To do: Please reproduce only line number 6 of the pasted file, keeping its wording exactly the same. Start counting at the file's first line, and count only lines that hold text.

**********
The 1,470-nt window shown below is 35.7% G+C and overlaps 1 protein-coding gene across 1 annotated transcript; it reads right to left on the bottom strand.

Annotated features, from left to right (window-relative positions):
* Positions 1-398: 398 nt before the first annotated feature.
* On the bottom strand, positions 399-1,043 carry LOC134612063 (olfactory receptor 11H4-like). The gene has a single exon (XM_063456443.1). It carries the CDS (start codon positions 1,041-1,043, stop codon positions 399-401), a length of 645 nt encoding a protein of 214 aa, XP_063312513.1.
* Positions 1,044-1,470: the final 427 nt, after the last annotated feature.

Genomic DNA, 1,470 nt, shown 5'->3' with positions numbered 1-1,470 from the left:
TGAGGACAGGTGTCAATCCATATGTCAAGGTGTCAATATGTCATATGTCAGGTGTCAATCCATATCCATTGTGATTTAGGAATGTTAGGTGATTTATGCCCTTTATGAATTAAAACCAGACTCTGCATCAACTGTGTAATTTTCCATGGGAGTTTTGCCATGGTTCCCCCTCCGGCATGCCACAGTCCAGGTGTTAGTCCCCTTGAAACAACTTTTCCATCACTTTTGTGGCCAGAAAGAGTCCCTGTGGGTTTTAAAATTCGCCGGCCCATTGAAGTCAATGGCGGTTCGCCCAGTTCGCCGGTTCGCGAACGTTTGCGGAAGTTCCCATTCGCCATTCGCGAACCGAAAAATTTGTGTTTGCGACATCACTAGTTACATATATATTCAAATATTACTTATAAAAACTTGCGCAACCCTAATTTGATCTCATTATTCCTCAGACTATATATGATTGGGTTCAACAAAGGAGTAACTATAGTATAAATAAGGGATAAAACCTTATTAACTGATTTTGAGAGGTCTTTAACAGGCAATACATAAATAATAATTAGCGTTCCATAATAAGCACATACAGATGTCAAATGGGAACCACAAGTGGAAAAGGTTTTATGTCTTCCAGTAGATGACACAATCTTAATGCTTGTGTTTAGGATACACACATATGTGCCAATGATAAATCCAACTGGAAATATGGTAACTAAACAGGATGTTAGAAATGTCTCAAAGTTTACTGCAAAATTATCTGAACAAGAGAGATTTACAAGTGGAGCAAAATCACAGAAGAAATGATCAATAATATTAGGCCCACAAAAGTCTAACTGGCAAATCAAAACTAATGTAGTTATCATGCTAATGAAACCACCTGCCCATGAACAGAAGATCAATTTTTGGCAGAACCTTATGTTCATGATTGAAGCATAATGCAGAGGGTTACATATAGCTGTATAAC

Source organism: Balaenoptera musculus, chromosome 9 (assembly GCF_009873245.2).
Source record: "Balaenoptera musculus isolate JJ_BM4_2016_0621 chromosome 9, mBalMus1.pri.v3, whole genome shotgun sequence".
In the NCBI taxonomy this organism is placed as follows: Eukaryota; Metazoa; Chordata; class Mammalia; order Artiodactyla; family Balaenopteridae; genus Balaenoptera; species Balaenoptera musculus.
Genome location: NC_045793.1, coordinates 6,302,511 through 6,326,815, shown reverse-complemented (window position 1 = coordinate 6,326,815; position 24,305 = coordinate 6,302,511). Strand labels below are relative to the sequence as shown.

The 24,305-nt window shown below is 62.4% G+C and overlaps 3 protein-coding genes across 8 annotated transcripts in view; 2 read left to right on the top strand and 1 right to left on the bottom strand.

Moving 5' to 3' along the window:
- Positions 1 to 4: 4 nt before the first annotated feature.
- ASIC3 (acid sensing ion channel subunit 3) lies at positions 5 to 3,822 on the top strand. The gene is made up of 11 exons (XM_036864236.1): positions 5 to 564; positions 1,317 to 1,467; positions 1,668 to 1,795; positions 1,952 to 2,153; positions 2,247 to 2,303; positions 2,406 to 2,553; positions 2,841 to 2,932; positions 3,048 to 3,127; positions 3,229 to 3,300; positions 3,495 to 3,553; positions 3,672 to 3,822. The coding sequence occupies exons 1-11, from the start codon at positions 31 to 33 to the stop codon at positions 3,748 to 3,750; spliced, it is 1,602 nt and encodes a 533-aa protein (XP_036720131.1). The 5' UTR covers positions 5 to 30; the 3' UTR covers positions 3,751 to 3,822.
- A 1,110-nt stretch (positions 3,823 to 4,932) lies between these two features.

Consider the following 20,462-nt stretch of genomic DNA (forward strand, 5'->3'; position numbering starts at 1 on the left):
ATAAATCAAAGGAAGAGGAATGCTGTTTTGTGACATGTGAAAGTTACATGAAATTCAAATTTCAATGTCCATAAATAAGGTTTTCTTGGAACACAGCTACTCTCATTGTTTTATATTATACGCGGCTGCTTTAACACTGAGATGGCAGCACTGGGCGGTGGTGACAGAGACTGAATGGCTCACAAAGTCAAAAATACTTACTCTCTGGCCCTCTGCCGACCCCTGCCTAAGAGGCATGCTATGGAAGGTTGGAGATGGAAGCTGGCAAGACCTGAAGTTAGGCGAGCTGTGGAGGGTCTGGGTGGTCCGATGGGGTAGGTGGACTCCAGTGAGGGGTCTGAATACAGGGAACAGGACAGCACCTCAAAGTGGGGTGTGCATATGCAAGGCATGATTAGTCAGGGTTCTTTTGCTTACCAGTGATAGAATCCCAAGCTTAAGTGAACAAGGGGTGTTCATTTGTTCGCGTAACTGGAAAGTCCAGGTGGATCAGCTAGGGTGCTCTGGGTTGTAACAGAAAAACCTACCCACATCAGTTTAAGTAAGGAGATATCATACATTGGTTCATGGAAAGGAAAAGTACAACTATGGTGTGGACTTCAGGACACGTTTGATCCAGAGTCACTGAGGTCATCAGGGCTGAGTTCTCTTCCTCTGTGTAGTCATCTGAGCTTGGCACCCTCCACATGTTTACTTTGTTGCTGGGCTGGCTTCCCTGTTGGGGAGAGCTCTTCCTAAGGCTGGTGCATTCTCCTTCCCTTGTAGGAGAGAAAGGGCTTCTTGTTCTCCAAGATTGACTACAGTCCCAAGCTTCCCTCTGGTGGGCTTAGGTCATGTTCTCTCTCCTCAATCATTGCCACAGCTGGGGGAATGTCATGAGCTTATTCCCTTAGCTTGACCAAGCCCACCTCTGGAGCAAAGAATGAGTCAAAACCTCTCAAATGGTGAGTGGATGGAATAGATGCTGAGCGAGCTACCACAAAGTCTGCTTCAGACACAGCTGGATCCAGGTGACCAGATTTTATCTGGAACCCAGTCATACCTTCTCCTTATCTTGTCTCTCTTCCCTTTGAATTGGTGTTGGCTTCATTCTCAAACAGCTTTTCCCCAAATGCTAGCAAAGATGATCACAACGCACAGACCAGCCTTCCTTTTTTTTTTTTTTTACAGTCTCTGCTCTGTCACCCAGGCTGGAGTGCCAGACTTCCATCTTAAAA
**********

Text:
Genomic DNA, 1,470 nt, shown 5'->3' with positions numbered 1-1,470 from the left: